Stephen M's Reviews > The Crying of Lot 49

The Crying of Lot 49 by Thomas Pynchon
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Jun 20, 12

bookshelves: i-dont-even, mentions-mitchell, too-mass-pin-cushion
Recommended to Stephen M by: marchin' thru the Pynchon battlefield
Recommended for: A hieroglyphic sense of concealed meaning
Read in May, 2012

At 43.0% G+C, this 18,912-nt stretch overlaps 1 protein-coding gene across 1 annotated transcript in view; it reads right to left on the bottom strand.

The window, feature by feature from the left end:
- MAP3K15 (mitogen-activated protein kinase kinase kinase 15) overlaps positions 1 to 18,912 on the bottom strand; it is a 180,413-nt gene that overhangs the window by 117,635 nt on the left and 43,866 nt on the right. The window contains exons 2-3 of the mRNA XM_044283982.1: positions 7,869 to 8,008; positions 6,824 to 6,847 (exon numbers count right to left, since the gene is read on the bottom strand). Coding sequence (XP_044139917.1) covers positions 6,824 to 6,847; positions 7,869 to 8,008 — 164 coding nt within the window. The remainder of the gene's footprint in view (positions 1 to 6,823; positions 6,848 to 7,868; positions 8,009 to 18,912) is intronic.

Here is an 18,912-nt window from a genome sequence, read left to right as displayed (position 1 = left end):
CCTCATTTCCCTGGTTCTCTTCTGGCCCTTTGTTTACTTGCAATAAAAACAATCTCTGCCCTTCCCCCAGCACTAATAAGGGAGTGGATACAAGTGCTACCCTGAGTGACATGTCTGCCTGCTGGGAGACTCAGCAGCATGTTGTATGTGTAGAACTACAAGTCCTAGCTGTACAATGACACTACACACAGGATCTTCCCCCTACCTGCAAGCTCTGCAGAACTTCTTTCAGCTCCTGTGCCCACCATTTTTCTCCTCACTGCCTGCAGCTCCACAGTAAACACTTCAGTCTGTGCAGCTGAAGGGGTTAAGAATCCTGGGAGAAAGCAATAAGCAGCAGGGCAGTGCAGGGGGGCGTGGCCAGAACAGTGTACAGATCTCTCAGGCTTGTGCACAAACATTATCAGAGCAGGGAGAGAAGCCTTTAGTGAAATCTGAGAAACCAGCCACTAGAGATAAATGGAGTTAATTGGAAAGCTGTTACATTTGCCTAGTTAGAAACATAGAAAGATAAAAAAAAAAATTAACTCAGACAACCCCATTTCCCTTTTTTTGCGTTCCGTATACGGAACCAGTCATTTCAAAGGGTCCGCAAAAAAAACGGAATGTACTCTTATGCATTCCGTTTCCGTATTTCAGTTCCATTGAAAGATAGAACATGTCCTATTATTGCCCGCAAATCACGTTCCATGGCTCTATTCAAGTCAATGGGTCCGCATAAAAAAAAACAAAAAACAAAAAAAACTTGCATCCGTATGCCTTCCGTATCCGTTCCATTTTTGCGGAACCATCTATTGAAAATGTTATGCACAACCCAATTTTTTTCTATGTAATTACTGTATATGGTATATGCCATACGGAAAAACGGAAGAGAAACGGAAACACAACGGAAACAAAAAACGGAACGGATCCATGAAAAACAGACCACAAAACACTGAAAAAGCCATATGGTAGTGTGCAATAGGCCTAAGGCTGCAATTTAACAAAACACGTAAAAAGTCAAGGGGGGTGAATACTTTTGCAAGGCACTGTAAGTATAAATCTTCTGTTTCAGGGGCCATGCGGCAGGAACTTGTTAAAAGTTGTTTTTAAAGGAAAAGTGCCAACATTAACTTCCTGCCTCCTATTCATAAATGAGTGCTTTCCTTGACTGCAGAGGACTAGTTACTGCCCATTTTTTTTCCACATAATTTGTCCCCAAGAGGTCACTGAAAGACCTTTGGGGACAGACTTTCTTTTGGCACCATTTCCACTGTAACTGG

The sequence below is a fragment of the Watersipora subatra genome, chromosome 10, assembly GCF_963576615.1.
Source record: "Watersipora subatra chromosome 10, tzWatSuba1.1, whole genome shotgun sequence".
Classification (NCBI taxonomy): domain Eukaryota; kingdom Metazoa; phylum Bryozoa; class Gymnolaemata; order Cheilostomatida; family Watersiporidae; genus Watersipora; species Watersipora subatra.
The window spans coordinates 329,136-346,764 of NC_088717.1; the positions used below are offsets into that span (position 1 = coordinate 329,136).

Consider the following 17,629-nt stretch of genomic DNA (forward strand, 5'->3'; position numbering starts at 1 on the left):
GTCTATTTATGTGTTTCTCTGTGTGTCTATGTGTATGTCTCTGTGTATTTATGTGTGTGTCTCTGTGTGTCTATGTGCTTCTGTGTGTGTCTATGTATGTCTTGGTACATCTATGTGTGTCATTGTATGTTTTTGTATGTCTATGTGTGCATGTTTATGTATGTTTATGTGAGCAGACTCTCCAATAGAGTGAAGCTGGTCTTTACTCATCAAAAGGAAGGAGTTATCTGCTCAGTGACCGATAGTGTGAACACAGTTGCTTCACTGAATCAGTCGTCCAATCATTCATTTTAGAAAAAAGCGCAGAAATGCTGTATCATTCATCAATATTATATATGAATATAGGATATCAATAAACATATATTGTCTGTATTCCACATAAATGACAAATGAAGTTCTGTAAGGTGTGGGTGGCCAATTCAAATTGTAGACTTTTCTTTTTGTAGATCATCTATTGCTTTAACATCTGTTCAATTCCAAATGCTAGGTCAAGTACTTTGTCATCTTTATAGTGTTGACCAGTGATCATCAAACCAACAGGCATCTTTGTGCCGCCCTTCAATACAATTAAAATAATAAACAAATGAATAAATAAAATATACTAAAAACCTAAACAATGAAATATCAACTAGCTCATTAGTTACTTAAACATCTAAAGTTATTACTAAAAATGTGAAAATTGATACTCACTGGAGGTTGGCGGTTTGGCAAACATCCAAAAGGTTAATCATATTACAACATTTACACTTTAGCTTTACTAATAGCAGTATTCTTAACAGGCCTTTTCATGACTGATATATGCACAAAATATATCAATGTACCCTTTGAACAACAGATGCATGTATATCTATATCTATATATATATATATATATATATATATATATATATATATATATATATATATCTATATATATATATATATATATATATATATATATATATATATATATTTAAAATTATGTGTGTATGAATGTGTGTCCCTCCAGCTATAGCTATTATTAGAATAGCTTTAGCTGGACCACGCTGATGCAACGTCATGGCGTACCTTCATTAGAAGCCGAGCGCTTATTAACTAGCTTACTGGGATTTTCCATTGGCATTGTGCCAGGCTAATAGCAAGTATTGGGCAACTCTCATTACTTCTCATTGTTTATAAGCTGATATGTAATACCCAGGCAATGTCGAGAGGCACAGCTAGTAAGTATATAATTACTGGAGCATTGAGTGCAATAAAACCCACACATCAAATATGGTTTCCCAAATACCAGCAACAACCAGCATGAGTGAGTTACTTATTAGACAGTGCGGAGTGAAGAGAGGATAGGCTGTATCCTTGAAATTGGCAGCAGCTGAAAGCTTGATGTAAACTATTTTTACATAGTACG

The first and only time that I read Hamlet was in my High School AP english class. The teacher, being by far the best english teacher that I’ve had throughout my oh so illustrious english career, was a wonderfully animated and intelligent fellow. For our reading of the Oresteia, he drew stick figures on the board, highlighting with screaming delight the furious eyebrows of Clytemnestra. Every class was a surefire combination of zaniness and intelligence that I came to love from one day to the next. Although his antics could (and should) be retold in much more depth than here, it is perhaps the subject for another review. But somewhat tangentially relevant to the book in question, his insights into the play were some of the most profound that I’ve heard and most certainly kept me from tossing my copy out the window. One of most intriguing moments of the class came during the famous ‘play within the play’ part of Hamlet, where Hamlet puts on a play to show the king that he knows what had really happened to Hamlet’s father. Although our teacher outlined the importance of the scene and the role it served, when the audiobook got around to the dialogue of that meta-play, our teacher held up a flapping hand, speaking loudly over the recording telling us that there was no need to pay attention to this scene, as it was literal gibberish nonsense, its meaning so obfuscated so as not to even be bothered to be given any thought. This came in the middle of an intense dissection of the play, no verse had been left unanalyzed, no word untouched by the scrutiny of close reading and informed discussion. I found it to be quite funny and especially refreshing to have an entire section of a play written-off by an english teacher as nonsensical. But even more than that, I found it profoundly intriguing. Shakespeare, being as dense and difficult as it is, when descending into a deeper level in the play—the play within the play—becomes that much more difficult to understand, as if the further from reality one gets into its fictional universe, the more tangled and confused it becomes. The meta layers of literature twist meaning and significance the deeper it gets. I have since found this Inception-like increase in difficulty in a few other stories of meta-fictive delight. As were the meta-tales of Goatwriter in Number9dream, I found the play within the book, The Crying of Lot 49 to be completely divorced from comprehension. As evidenced by the fact that I can’t recall a single bit of the play now, I have never felt like such a sloppy reading idiot while navigating the threads of this thing.